The Vision Spark

How To Create An Embeddable Content Plugin For WordPress

Share WordPress content via widgets.
Ways Of Sharing Content

There are various ways with which one can share content across websites — RSS and Atom feeds, APIs and embeddable widgets. RSS feeds on WordPress are usually restricted to posts, while APIs are not easy to integrate on other websites without adding some extra code. This leaves us with embeddable widgets — like the ones used by Google AdSense to display advertisements on websites or Facebook “Share” and “Like” buttons — all of these rely on embeddable JavaScript code to display specific content on a website. The idea mentioned in this article is certainly not new, but in the context of WordPress it opens up many possibilities. The advantages of the technique mentioned here compared with others is that it will enable you to share almost any content, even content from other plugins on your blog, with other websites.

Our goal in this article is to create widget code that a user could insert in their website to display a list of recent posts from the parent website. Of course, this can also be easily accomplished using RSS, but this is just an example to show the technique. In reality, you would use it for more interesting purposes, like sharing popular product images if you are running a WordPress e-commerce website.
The Widget Code

The embeddable code will look something like the following. This is the code the user will insert into their webpage, which will allow them to display the content from the parent website. The crucial element of this widget is the wp-widget.js file, which calls the remote WordPress website, gets the content and embeds it as an iframe in the calling page.

<script type=”text/javascript”>
var widget_embed = ‘posts’;
</script>
<script src=”http://www.example.com/widget/wp-widget.js”
type=”text/javascript”>
</script>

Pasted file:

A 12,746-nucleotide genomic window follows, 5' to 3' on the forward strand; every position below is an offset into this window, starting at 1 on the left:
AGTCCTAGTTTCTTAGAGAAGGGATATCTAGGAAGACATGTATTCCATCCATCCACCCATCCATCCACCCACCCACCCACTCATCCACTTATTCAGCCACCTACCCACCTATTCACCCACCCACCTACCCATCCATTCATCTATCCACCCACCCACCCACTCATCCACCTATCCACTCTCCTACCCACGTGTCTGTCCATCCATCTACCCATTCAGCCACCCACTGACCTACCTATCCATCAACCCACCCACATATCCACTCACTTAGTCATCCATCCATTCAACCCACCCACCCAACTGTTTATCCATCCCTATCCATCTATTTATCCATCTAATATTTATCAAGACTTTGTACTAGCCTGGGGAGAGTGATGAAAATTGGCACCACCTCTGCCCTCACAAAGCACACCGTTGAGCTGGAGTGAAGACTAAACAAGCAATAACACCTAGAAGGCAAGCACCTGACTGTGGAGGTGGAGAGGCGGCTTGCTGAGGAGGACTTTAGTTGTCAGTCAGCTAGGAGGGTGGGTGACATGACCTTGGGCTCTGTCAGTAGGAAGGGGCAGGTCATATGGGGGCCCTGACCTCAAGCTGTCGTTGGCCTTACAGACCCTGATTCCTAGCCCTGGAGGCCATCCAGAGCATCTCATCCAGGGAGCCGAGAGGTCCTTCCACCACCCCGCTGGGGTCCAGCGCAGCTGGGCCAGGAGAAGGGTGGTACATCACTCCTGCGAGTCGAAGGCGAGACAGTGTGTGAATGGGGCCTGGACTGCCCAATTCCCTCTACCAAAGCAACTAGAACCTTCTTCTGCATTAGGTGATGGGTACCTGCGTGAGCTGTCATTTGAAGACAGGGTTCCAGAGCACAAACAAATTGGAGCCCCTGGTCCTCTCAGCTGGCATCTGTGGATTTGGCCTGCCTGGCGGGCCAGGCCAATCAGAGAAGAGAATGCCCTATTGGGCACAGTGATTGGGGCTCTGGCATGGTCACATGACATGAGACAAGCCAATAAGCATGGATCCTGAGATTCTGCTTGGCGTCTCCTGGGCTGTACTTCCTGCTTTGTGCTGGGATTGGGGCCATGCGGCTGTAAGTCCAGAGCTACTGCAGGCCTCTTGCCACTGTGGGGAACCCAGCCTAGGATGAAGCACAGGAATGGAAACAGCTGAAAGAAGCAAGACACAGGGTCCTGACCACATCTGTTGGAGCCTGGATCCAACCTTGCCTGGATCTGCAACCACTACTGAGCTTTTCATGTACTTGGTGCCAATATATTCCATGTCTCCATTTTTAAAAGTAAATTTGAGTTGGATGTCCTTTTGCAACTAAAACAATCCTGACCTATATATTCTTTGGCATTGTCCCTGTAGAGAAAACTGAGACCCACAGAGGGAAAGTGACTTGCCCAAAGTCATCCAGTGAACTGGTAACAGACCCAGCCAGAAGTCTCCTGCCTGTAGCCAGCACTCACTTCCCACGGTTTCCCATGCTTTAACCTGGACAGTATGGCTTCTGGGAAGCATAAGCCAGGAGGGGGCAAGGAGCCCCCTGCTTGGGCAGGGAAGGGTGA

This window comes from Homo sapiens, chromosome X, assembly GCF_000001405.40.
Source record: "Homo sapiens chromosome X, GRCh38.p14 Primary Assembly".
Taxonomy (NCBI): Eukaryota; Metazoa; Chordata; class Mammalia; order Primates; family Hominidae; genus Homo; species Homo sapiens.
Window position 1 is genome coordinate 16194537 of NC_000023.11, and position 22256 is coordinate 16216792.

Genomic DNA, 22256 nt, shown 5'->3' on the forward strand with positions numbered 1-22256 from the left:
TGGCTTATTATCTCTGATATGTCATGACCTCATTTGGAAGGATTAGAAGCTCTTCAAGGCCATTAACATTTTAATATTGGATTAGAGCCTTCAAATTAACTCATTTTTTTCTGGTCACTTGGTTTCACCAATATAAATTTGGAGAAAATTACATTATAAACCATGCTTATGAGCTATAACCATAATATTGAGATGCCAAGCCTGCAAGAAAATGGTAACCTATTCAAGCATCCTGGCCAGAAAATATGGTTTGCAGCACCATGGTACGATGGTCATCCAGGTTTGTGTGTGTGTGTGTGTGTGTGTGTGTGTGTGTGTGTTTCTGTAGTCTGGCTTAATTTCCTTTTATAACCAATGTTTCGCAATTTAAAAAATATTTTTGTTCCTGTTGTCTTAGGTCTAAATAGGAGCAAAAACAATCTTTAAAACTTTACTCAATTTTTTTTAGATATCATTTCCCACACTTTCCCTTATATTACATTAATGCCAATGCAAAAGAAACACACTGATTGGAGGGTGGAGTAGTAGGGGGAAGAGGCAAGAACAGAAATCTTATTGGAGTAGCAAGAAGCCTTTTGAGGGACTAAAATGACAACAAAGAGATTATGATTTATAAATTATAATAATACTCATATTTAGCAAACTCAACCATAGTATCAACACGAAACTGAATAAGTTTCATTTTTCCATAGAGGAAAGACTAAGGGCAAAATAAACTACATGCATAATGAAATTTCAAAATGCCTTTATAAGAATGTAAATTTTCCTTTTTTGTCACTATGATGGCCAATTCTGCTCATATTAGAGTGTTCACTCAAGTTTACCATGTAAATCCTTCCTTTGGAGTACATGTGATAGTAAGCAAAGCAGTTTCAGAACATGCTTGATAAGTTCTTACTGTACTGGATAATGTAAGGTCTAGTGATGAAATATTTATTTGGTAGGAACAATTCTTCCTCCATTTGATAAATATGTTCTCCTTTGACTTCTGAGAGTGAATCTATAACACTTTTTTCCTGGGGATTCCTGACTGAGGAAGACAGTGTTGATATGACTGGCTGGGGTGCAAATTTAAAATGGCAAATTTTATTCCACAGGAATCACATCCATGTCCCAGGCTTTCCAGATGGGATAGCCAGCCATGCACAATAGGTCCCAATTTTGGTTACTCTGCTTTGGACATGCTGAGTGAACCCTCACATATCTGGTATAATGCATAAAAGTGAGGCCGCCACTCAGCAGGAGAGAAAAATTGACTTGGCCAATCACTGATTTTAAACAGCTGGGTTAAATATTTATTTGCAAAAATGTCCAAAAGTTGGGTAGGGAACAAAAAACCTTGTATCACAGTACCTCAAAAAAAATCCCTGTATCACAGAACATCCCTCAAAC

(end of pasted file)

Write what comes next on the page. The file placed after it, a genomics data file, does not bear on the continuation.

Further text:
<div id=”embed-widget-container”></div>

Adding this block of code to any website page will display the list of recent posts from example.com. The content can be anything besides posts — images, comments, tags, data from other plugins — anything you as a WordPress website owner would like to share with other people. For this example, I’ve limited the content to a simple posts list, as this is a common denominator across all WordPress websites and will be easy to start with. Of course, you will need to add some extra code to share other content, but the base plugin skeleton will remain the same.
Creating The Plugin

The fist step in creating an embeddable widget is to design a small WordPress plugin that will intercept the widget calls from another website and return the required data. You may be thinking that this will be a knotty job, but nothing could be easier. Just a few lines of code and our plugin is ready. The complete code for the plugin is shown below. I’ll explain how this works as we proceed along.

To get the content from the plugin, we will need to pass a query parameter of what content we would like from the remote server in the em_embed variable. This query parameter will then be intercepted by the plugin and the corresponding content returned. We will also pass along implicitly the domain URL of the calling page, so we can later use it for analytics purposes or for restricting the websites which can embed our widget.

For example, to get the list of recent posts, we need to send a GET query to the main WordPress website as shown below. Of course this query will be created by our JavaScript widget, wp-widget.js.

http://www.example.com/?em_embed=posts